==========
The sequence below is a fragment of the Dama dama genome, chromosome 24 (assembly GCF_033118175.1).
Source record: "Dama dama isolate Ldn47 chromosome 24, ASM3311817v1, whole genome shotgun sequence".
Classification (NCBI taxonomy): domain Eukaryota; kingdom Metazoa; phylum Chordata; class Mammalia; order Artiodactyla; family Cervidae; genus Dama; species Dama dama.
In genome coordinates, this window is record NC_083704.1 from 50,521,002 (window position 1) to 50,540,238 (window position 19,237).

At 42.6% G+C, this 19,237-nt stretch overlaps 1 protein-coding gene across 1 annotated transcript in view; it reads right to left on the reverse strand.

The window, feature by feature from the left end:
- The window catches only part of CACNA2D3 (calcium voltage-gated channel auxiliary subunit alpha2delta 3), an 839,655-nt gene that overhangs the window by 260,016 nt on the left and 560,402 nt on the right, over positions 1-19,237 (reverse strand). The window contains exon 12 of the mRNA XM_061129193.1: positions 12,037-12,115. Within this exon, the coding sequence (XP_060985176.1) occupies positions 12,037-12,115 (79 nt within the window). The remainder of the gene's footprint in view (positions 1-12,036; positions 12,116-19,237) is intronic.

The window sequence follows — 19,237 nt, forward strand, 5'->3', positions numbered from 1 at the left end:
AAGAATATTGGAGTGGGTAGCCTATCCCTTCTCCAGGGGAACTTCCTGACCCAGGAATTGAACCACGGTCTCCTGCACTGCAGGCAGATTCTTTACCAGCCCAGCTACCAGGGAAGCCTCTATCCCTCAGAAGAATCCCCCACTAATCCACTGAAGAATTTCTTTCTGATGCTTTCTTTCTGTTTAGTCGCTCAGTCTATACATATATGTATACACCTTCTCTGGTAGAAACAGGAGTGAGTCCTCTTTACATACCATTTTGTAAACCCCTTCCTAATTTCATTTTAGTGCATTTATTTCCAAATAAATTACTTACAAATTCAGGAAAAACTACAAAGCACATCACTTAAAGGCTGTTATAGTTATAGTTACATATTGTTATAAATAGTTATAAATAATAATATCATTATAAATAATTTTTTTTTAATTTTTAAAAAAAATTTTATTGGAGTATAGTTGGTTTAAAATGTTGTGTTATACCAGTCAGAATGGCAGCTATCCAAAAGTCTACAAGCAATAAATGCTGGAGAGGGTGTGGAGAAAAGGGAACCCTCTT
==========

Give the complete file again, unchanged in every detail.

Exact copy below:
The sequence below is a fragment of the Dama dama genome, chromosome 24 (assembly GCF_033118175.1).
Source record: "Dama dama isolate Ldn47 chromosome 24, ASM3311817v1, whole genome shotgun sequence".
Classification (NCBI taxonomy): domain Eukaryota; kingdom Metazoa; phylum Chordata; class Mammalia; order Artiodactyla; family Cervidae; genus Dama; species Dama dama.
In genome coordinates, this window is record NC_083704.1 from 50,521,002 (window position 1) to 50,540,238 (window position 19,237).

At 42.6% G+C, this 19,237-nt stretch overlaps 1 protein-coding gene across 1 annotated transcript in view; it reads right to left on the reverse strand.

The window, feature by feature from the left end:
- The window catches only part of CACNA2D3 (calcium voltage-gated channel auxiliary subunit alpha2delta 3), an 839,655-nt gene that overhangs the window by 260,016 nt on the left and 560,402 nt on the right, over positions 1-19,237 (reverse strand). The window contains exon 12 of the mRNA XM_061129193.1: positions 12,037-12,115. Within this exon, the coding sequence (XP_060985176.1) occupies positions 12,037-12,115 (79 nt within the window). The remainder of the gene's footprint in view (positions 1-12,036; positions 12,116-19,237) is intronic.

The window sequence follows — 19,237 nt, forward strand, 5'->3', positions numbered from 1 at the left end:
AAGAATATTGGAGTGGGTAGCCTATCCCTTCTCCAGGGGAACTTCCTGACCCAGGAATTGAACCACGGTCTCCTGCACTGCAGGCAGATTCTTTACCAGCCCAGCTACCAGGGAAGCCTCTATCCCTCAGAAGAATCCCCCACTAATCCACTGAAGAATTTCTTTCTGATGCTTTCTTTCTGTTTAGTCGCTCAGTCTATACATATATGTATACACCTTCTCTGGTAGAAACAGGAGTGAGTCCTCTTTACATACCATTTTGTAAACCCCTTCCTAATTTCATTTTAGTGCATTTATTTCCAAATAAATTACTTACAAATTCAGGAAAAACTACAAAGCACATCACTTAAAGGCTGTTATAGTTATAGTTACATATTGTTATAAATAGTTATAAATAATAATATCATTATAAATAATTTTTTTTTAATTTTTAAAAAAAATTTTATTGGAGTATAGTTGGTTTAAAATGTTGTGTTATACCAGTCAGAATGGCAGCTATCCAAAAGTCTACAAGCAATAAATGCTGGAGAGGGTGTGGAGAAAAGGGAACCCTCTT